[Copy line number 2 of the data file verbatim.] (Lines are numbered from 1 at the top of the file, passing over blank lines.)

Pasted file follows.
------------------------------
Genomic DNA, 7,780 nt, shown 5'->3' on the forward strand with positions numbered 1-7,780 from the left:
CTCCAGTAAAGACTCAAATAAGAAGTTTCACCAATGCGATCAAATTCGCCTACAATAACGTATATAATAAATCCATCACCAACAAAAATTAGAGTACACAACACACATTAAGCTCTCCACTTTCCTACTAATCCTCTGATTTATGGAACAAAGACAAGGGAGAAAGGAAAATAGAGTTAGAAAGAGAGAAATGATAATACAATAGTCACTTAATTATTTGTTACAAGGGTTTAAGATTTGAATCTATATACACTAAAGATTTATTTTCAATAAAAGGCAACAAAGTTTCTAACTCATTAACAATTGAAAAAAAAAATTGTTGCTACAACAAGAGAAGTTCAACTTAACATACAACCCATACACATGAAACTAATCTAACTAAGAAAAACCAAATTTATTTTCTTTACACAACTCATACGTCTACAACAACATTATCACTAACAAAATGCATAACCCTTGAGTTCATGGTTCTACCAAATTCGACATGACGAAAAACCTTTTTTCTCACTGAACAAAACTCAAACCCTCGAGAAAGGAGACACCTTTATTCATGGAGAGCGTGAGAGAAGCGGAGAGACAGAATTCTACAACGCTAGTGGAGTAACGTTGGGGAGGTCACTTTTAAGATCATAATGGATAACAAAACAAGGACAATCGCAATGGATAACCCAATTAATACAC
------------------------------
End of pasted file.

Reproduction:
CTCCAGTAAAGACTCAAATAAGAAGTTTCACCAATGCGATCAAATTCGCCTACAATAACGTATATAATAAATCCATCACCAACAAAAATTAGAGTACACAACACACATTAAGCTCTCCACTTTCCTACTAATCCTCTGATTTATGGAACAAAGACAAGGGAGAAAGGAAAATAGAGTTAGAAAGAGAGAAATGATAATACAATAGTCACTTAATTATTTGTTACAAGGGTTTAAGATTTGAATCTATATACACTAAAGATTTATTTTCAATAAAAGGCAACAAAGTTTCTAACTCATTAACAATTGAAAAAAAAAATTGTTGCTACAACAAGAGAAGTTCAACTTAACATACAACCCATACACATGAAACTAATCTAACTAAGAAAAACCAAATTTATTTTCTTTACACAACTCATACGTCTACAACAACATTATCACTAACAAAATGCATAACCCTTGAGTTCATGGTTCTACCAAATTCGACATGACGAAAAACCTTTTTTCTCACTGAACAAAACTCAAACCCTCGAGAAAGGAGACACCTTTATTCATGGAGAGCGTGAGAGAAGCGGAGAGACAGAATTCTACAACGCTAGTGGAGTAACGTTGGGGAGGTCACTTTTAAGATCATAATGGATAACAAAACAAGGACAATCGCAATGGATAACCCAATTAATACAC